Z Book of the Month


Review: The Madonna Files

Author: Stephen K Ryan

Publisher: Whiskey Creek Press

Zebra Rating – 4 Stripes

Reviewed by Ralph Peluso

Stephen K. Ryan lives with his wife Tania and their children Andrew and Meredith, in Alexandria. Stephen appears to maintain a very active lifestyle. Between running a wealth management advisory firm, involvement in the unique and time-consuming hobby of ocean sailing and dedication to his online faith-based magazine, it is a miracle he had time to create such a masterful tale. In the book’s dedication, Stephen expressed sincere appreciation to his wife for her capable handling of the household as he “found time to bang away at the key board.” His work is a true team effort of the heart and home.

In “The Madonna Files”, Stephen cleverly crafted many of the essential elements of his personal life into the plot line constructions.  The use of large and small water crafts, the description of the District of Columbia and Annapolis, MD area marinas and waterways will peak the attention of most local readers.  He also found a way to bake into the story the advanced analytical tools used by stock market portfolio and wealth managers.  Stephen’s personal drive for helping people find and maintain their faith based moral compass is also evident throughout his novel. The author provides an unexpected but pleasant journey through the battles of good versus many dangerous evils. I enjoyed very much how he brought his personal goals into his tale.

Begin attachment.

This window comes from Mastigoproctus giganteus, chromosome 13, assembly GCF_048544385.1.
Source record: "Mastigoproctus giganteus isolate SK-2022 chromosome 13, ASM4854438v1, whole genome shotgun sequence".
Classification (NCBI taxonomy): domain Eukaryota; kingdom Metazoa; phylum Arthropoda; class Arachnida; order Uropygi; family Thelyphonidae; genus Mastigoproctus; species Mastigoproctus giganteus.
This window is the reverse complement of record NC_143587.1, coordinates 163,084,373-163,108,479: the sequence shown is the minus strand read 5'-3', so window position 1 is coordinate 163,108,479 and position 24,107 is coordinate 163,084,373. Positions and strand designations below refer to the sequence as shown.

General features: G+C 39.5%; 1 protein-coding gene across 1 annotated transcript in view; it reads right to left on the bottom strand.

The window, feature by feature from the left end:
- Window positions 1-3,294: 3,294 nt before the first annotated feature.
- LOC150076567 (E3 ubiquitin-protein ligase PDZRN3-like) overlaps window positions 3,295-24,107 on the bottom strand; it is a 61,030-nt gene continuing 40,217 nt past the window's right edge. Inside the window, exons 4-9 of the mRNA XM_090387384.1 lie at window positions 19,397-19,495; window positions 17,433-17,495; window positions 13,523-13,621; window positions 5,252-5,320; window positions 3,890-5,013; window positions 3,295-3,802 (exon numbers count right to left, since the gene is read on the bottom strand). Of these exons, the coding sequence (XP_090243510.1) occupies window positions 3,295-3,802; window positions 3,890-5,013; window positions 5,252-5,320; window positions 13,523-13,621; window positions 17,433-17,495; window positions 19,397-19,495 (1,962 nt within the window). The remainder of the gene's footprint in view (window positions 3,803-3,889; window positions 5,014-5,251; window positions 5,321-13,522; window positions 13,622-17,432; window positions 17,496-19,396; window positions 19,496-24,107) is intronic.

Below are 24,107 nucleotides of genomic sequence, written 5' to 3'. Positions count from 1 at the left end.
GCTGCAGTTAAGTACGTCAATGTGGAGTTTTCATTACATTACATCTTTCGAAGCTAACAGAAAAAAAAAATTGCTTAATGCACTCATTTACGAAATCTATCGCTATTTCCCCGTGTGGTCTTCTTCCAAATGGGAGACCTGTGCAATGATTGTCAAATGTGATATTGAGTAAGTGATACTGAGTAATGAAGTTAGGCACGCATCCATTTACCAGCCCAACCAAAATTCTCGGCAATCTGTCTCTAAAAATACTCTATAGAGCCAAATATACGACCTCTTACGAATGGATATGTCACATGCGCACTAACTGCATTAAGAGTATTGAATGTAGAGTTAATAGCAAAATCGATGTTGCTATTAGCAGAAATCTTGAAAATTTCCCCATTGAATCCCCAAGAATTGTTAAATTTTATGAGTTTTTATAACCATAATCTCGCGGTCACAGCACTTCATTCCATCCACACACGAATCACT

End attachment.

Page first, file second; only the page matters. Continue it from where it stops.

Stephen’s work though is somewhat challenging in that he asks the reader to absorb another take on Armageddon using several intricate and complex story lines. At the center of the plot is a small cadre of tangentially related characters. This mighty combination of diverse characters eludes an almost Marvel Comic superhero stage. With their powerful sway and Mensa level intelligence, they control and significantly influence everything from the global financial markets, to the Roman Catholic Church and Vatican politics, and nuclear negotiation and confrontation amongst the world’s superpowers.  This may be a lot for the average reader to digest.

So, I put my suspension of disbelief in hyper drive and simply let the characters provide the navigation.

At the center is a Catholic priest who managed to transition from leaving his bride, to be at the altar, to become a Vatican insider, with direct access to the Pope. This alone is a remarkable feat but to do so in the relatively short time frame in which he did had me doing a bit more fact checking that I would have liked.

However, as the story unfolded it did maintain my interest, probably because I am Roman Catholic and have an emotional connection to the “Da Vinci Code” type of intrigue.  The author assumes the reader knows more about the Catholic miracles and mysteries than perhaps they do.  I was lost at times; and I survived twelve years of strict Catholic theology and dogmas, including the Lady of Fatima miracles.

I would have liked to have seen the author spend more time educating the reader on the background elements in the plot and less time repeating things that had been previously stated. This may have created an easier flow of the story.

Overall the plot development did pull me in, so much so that when I looked up, I was done.  The author completed filling in the pieces to the puzzle ending with a magnificent confrontation, as the world teetered on the edge of a nuclear holocaust. Of course, the good in humanity once again prevails in its struggle with evil.

Overall I recommend the book; readers will enjoy its twists, turns and surprises!








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